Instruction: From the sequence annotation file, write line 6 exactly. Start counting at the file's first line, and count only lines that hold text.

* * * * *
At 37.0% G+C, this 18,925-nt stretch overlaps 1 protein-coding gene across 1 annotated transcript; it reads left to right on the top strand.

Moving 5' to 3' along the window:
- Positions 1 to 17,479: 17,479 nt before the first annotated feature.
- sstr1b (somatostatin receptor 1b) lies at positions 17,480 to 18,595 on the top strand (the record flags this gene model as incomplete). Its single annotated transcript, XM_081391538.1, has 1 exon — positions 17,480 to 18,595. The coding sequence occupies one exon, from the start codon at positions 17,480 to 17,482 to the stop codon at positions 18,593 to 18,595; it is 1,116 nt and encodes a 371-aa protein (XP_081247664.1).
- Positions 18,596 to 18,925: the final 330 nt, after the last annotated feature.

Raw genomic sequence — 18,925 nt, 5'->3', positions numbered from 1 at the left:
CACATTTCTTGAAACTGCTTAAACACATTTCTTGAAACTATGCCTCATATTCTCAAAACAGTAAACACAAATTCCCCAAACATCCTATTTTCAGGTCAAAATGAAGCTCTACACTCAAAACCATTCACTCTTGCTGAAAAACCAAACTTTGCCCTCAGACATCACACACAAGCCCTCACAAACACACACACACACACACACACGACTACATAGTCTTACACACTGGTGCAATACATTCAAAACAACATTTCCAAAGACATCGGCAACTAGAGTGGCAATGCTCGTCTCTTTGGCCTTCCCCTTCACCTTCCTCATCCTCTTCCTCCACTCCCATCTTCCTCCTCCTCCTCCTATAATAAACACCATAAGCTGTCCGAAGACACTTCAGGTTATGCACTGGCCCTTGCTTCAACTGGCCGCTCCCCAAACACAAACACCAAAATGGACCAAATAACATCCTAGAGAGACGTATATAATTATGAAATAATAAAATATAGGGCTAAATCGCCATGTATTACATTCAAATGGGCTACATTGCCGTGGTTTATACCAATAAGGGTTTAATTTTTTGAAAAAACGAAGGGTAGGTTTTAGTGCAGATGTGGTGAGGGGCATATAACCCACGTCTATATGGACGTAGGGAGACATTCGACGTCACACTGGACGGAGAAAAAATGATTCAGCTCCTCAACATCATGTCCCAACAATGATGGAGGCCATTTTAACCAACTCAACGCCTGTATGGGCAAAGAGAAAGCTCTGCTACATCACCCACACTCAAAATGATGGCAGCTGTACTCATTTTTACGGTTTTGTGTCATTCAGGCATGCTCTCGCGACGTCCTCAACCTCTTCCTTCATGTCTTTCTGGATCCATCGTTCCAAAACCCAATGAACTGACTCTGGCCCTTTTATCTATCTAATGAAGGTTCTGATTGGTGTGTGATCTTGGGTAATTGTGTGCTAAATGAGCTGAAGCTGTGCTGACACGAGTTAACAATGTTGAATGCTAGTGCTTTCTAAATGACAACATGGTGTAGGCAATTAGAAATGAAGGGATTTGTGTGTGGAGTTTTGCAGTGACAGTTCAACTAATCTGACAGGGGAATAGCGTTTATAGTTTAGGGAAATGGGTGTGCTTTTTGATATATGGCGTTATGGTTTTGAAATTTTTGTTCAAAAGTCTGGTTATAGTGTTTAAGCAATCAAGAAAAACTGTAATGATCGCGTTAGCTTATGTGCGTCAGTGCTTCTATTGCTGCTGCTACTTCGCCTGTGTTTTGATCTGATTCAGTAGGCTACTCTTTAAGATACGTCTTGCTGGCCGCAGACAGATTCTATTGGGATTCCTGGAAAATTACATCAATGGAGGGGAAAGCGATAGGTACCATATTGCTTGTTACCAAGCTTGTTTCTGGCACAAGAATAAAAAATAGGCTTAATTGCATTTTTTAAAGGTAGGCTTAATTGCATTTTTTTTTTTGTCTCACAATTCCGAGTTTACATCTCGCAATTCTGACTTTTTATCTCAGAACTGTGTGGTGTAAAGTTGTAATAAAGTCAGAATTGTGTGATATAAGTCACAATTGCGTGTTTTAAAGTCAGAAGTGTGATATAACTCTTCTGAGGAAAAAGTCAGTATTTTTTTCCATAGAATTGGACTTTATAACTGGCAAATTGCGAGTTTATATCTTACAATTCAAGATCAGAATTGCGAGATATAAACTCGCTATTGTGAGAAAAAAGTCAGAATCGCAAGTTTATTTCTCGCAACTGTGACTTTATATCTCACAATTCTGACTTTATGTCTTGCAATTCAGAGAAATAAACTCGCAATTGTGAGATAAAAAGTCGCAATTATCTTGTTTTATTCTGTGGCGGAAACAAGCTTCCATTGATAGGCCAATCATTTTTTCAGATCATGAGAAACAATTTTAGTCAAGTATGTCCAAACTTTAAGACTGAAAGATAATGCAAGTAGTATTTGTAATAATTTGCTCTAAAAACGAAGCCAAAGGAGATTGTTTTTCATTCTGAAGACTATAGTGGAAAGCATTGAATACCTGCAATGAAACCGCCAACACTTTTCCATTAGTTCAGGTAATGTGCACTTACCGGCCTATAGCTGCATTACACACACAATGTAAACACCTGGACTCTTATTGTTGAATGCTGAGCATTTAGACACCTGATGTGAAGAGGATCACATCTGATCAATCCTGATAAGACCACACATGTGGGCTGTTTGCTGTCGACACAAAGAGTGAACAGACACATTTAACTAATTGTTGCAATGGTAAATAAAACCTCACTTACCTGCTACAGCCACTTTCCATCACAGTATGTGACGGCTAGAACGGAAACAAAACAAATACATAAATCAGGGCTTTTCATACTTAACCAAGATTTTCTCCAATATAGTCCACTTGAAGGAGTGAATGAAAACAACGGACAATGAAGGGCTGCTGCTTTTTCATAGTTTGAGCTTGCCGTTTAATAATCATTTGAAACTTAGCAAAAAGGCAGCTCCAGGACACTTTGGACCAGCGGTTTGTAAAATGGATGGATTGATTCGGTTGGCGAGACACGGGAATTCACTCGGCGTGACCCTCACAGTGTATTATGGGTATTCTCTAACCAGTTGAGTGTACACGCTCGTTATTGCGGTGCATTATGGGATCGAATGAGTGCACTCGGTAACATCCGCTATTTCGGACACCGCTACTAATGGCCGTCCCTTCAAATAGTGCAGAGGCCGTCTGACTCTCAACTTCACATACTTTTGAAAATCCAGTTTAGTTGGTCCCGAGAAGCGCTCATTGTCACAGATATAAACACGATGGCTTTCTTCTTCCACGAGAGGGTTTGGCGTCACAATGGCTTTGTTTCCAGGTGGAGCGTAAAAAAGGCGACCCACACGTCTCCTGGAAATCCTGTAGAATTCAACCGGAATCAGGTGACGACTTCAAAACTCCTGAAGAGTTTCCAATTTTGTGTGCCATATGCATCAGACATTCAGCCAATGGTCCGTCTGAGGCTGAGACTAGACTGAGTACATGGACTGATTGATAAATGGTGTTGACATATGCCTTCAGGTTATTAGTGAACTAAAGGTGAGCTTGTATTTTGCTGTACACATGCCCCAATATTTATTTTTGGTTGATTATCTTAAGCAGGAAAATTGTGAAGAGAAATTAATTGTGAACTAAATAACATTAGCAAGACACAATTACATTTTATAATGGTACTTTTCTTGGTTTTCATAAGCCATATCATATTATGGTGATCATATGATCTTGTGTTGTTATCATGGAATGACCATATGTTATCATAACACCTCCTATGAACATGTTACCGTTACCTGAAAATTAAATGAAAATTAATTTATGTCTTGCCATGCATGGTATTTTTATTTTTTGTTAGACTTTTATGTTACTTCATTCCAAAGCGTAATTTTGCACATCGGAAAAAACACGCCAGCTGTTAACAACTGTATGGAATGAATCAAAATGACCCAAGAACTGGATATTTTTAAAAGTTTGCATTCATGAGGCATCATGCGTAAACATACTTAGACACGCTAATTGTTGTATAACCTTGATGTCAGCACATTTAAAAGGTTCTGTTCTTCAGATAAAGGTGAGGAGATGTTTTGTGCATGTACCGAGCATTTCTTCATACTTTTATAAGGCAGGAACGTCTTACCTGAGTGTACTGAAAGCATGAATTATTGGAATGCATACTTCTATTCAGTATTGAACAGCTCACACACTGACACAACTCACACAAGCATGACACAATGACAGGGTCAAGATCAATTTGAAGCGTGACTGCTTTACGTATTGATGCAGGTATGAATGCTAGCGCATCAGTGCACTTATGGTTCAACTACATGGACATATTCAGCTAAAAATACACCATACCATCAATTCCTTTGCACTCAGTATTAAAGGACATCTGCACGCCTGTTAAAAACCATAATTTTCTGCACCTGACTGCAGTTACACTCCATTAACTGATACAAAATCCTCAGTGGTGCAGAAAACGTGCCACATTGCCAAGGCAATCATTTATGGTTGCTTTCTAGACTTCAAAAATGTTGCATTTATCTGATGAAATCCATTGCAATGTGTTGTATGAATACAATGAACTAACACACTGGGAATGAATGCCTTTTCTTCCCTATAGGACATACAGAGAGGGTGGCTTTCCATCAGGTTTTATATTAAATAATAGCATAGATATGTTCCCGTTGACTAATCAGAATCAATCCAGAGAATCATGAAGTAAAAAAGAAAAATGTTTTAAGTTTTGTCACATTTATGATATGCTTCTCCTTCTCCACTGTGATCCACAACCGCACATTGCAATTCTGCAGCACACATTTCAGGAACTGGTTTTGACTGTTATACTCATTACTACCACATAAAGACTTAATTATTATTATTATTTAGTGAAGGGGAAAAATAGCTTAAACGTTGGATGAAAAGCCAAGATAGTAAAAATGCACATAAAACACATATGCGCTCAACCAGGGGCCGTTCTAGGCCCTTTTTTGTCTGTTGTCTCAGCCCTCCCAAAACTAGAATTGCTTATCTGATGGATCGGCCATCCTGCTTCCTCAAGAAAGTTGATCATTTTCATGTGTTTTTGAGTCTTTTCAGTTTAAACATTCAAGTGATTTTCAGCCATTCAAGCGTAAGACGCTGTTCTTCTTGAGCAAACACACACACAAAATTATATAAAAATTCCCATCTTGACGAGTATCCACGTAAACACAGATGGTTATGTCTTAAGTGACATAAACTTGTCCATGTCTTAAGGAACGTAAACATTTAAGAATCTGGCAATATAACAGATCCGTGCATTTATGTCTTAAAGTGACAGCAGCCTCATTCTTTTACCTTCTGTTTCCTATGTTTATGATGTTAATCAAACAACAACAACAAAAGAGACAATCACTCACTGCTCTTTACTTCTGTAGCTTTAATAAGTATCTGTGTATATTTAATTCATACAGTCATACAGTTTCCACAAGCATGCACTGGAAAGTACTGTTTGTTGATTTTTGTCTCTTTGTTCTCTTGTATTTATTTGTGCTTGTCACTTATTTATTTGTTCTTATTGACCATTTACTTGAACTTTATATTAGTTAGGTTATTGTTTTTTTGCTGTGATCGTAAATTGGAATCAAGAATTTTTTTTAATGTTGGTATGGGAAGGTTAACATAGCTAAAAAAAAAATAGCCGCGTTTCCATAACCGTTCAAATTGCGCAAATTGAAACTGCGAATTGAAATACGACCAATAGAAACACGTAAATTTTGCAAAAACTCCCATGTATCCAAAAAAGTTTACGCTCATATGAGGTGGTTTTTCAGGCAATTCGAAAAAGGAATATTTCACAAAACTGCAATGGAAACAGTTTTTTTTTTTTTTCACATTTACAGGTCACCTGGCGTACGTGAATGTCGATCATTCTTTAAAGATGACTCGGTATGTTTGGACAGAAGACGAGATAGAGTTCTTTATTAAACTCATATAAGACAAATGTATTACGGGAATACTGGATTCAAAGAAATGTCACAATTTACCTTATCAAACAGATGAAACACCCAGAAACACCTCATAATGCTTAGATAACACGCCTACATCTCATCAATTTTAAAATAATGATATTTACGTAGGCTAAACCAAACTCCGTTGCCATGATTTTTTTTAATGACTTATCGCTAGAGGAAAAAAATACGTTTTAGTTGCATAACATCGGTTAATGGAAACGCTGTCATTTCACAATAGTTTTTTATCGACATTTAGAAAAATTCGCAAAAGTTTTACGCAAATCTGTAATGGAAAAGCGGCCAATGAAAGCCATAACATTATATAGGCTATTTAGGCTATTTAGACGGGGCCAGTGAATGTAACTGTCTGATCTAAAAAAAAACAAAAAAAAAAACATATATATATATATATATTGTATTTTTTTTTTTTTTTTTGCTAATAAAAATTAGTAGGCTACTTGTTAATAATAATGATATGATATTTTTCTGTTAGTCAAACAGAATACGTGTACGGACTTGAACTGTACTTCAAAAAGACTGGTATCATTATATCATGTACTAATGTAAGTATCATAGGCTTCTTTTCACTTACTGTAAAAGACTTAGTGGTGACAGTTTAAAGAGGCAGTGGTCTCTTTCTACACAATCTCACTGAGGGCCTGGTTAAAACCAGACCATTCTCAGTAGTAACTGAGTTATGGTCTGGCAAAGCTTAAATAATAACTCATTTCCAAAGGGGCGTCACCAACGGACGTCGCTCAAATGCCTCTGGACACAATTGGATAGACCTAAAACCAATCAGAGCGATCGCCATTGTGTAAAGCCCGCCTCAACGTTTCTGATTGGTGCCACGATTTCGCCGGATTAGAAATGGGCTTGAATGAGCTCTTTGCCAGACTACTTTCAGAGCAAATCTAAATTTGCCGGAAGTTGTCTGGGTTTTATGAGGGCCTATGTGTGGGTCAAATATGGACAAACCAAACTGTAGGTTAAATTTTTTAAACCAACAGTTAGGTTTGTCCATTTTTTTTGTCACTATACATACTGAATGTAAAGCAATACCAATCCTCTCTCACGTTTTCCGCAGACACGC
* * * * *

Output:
Raw genomic sequence — 18,925 nt, 5'->3', positions numbered from 1 at the left: